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PepsiCo and Coca-Cola are hit by consumers' shift to digital

Brian Sozzi

Blame the robots for the restructuring of Big Soda.

Over the course of a few weeks, investors have learned that putting money to work in consumer staples no longer offers a predictable outcome thanks to the shift to digital shopping. That consumer migration has led to fewer trips to the center of grocery stores, which is where big brands such as PepsiCo, Hershey and Coca-Cola call home.

Not making it any easier for these mega food brands are rising costs for employees and transportation and volatile currency translations.

But it’s the digital shift that no doubt is causing the larger headache for Big Soda in particular. Consequently, Big Soda has uncorked big restructuring plans to protect profits for the long-term.

PepsiCo gets leaner

FILE- This Jan. 30, 2019, file photo an advertisement for Pepsi is shown downtown for the NFL Super Bowl 53 football game in Atlanta. PepsiCo Inc. reports earns on Friday, Feb. 15, 2019. (AP Photo/David J. Phillip, File)
An advertisement for Pepsi is shown downtown for the NFL Super Bowl 53 football game in Atlanta. PepsiCo Inc. reports earns on Friday, Feb. 15, 2019. (AP Photo/David J. Phillip, File)

The soda and snacks giant revealed Friday it’s taking $2.5 billion in charges through 2023 to restructure its business. PepsiCo says the efforts will help drive savings of at least $1 billion annually through 2023.

“Contributing to the productivity goal are expected savings from certain restructuring actions that are intended to enable the Company to leverage new technology and business models to further simplify, harmonize and automate processes; re-engineer our go-to-market and information systems, including deploying the right automation for each market; simplify our organization and optimize our manufacturing and supply chain footprint,” PepsiCo said in a statement.

No details were shared on potential job losses related to the moves.

The details of the restructuring follow a mixed fourth quarter for PepsiCo.

PepsiCo reported fourth quarter adjusted earnings of $1.49 a share, in line with analyst forecasts. Sales clocked in at $19.52 billion versus Wall Street analyst forecasts for about $19.51 billion.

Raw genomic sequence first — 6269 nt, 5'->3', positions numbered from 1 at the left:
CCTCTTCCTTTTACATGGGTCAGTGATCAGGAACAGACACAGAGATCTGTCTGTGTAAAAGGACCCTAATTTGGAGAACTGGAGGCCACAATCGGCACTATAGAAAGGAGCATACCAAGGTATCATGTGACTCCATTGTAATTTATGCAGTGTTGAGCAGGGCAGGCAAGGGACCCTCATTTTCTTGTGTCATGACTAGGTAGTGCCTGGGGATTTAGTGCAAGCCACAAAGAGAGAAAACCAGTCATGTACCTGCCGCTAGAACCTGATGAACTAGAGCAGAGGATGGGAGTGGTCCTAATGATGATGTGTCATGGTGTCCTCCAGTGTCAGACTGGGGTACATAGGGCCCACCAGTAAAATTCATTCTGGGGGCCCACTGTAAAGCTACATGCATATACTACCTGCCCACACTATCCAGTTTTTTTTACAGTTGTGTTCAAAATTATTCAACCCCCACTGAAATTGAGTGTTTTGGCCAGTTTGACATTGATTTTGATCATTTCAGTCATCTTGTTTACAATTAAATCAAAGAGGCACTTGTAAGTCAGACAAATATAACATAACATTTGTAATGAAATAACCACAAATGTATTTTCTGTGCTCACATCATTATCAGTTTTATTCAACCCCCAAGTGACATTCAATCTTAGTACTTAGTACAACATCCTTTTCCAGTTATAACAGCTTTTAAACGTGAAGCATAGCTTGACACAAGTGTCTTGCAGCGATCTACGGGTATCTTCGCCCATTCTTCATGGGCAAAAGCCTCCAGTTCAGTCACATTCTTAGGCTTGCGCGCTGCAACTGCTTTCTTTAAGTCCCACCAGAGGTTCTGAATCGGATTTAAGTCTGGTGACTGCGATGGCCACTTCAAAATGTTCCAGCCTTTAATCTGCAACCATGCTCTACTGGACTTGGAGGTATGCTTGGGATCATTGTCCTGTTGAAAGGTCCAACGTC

Organic sales gained in all segments during the quarter save for a 2% drop in Quaker Foods North America. Operating profits for the division fell 1%. The North American beverage business saw a modest 0.5% organic sales increase. Operating profits for the business declined 14%.

The company forecast 2019 earnings of $5.50 a share, below estimates for $5.86 a share. PepsiCo said it sees long-term organic sales growth of 4% to 6%. The company also added it expects to return to core high-single percentage earnings growth long-term.

PepsiCo shares rose 3% on Friday as analysts were likely hopeful cost-cutting would reignite profits over time. Wells Fargo beverage analyst Bonnie Herzog said the lackluster 2019 guidance by PepsiCo was expected by the market.

Coca-Cola surprises investors

Coke also hit the reset button on its profit outlook amid the changing landscape for its business.

The company said Thursday it sees 2019 earnings declining 1% to gaining 1% versus 2018 results of 2.08 a share. Wall Street analysts were banking on earnings of $2.24 a share. Coke shares dropped as much as 8% on Thursday’s session.

Herzog of Wells Fargo called the outlook “concerning” and “surprising.” Maybe it shouldn’t have been with Coke dealing with many of the structural problems as long-time foe PepsiCo.

While Coke CEO James Quincey did his best to reassure Wall Street on a conference call, it largely fell on deaf ears. Quincey played up the company’s sales momentum behind brands such as Diet Coke and initiatives to stop selling slow moving items.

But, Quincey did say his team is looking for $600 million in fresh cost savings in 2019. The savings are part of a $3.8 billion cost-cutting plan Coke unveiled in 2017, mostly centered around selling off its capital intensive bottling operations (otherwise known as re-franchising).

Brian Sozzi is an editor-at-large at Yahoo Finance. Follow him on Twitter @BrianSozzi

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